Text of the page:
Commentary: Football needs to evaluate how they call illegal hits
We start by putting our spotlight on the 'safety first' emphasis in the sport of football. In theory, it's an excellent and necessary initiative. But in my opinion, it simply cannot be enforced at full-speed by the officials on the field.
Just ask Bruce Irvin with this hit that was penalized earlier today. That's aggressive football. Unfortunately, one man watching at full speed evaluated it as illegal. The problem is, the officials have been instructed to err on the side of caution, making every somewhat questionable hit a penalty.
And they're having to do so at game speed, like they did last December with this incredible, and clean, Kam Chancellor hit on the Niners' Vernon Davis. It feels sometimes that penalties like these are ruining a sport we love.
Don't get me wrong, I wholeheartedly support the emphasis on limiting head-to-head contact, teaching young players a new way to tackle and limiting concussions. The concussion protocol is outstanding, and the emphasis on teaching youth football players to tackle correctly will have positive long-term effects.
But ask a defensive lineman where you can hit a quarterback. He can't hit him here (head). He can't hit him here or here (legs). You can't bring him down with a horse-collar tackle. Oh, and make sure you don't launch with the crown of your helmet, while chasing the guy at full speed. What you're asking the players to do is often virtually impossible.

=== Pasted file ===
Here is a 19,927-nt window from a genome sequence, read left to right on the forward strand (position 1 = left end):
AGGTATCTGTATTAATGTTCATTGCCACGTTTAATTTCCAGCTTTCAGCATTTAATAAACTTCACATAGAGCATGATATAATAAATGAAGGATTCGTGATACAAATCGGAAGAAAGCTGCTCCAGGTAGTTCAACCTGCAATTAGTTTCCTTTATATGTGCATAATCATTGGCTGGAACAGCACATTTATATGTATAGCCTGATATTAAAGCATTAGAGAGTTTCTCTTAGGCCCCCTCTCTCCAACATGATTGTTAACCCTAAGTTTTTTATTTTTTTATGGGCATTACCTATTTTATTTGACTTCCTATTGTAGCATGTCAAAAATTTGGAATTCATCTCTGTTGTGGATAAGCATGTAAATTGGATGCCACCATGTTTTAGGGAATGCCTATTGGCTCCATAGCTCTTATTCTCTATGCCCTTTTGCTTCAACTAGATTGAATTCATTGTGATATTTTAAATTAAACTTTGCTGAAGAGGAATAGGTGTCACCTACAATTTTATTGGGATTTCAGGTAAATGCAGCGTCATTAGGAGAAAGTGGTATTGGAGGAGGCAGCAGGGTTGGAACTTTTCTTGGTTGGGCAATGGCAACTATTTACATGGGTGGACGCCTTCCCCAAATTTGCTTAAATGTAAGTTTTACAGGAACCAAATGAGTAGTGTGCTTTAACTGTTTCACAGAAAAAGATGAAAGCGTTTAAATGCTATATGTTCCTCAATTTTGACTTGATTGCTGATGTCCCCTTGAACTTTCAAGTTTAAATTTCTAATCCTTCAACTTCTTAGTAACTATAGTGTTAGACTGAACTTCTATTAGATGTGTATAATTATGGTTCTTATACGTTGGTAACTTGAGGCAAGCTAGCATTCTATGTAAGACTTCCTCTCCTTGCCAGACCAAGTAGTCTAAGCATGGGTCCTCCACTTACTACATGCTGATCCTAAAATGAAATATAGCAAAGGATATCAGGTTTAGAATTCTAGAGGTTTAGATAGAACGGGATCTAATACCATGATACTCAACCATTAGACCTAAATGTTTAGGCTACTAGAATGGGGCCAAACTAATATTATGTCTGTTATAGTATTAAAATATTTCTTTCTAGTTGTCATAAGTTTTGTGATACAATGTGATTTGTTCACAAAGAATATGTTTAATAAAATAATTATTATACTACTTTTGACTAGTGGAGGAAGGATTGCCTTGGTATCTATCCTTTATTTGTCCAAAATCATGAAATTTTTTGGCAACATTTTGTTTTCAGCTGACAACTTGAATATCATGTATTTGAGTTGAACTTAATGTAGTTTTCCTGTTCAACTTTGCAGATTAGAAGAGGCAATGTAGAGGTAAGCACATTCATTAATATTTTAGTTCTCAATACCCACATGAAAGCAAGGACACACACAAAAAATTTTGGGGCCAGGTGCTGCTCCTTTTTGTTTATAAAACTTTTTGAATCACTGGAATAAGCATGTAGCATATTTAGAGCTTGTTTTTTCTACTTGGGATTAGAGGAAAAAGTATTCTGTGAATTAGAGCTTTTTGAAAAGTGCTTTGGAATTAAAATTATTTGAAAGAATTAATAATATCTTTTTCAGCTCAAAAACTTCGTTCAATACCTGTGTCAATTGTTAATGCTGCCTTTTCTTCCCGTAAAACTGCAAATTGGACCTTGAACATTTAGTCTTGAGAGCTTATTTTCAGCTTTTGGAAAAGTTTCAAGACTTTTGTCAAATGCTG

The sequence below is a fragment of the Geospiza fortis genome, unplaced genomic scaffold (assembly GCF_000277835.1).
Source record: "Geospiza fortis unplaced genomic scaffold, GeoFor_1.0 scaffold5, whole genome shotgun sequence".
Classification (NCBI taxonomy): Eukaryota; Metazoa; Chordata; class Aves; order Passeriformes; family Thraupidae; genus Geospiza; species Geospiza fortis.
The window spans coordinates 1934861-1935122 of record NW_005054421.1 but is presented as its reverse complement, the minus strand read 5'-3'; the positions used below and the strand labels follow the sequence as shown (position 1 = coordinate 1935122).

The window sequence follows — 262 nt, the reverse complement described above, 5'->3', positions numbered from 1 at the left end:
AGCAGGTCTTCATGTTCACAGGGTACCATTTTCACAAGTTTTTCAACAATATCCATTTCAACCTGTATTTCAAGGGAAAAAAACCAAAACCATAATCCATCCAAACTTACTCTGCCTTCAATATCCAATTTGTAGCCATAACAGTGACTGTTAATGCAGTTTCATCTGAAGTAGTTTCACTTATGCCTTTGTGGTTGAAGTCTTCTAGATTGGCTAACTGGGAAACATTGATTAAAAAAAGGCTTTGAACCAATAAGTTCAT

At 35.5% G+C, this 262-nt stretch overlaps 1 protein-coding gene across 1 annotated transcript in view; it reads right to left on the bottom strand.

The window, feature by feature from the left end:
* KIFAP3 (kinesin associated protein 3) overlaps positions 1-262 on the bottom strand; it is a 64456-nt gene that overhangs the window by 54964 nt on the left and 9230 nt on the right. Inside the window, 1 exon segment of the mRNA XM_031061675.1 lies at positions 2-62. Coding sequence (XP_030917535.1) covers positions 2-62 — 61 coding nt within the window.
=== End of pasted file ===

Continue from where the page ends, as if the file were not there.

Poor Michael Bennett should have tallied at least one sack today. Instead, he was flagged for roughing the passer for an illegal hit below the knees. According to NFL writer Brian McIntyre, Bennett also has 200-thousand dollars in sack incentives in his contract. So instead of reaping part of that reward for a great, aggressive, instinctive play, Bennett was publicly admonished by an official on the field.
Man of these penalties, based on split-second reactions at full speed, often change the complexion of a game. Fortunately the Seahawks haven't been affect, but I worry about the time they will be.
So what's the solution? There aren't many good ones. Instant replay on questionable hits would lengthen the game significantly, but at least the officials could still make sure they got calls correctly. Waiting to fine players until after the game won't do the trick either.
But if we continue down this road, the NFL will be flag football one day, or defenders will have to ask permission before tackling their opponents. It's an issue that needs to be addressed more than it already has and addressed extremely soon.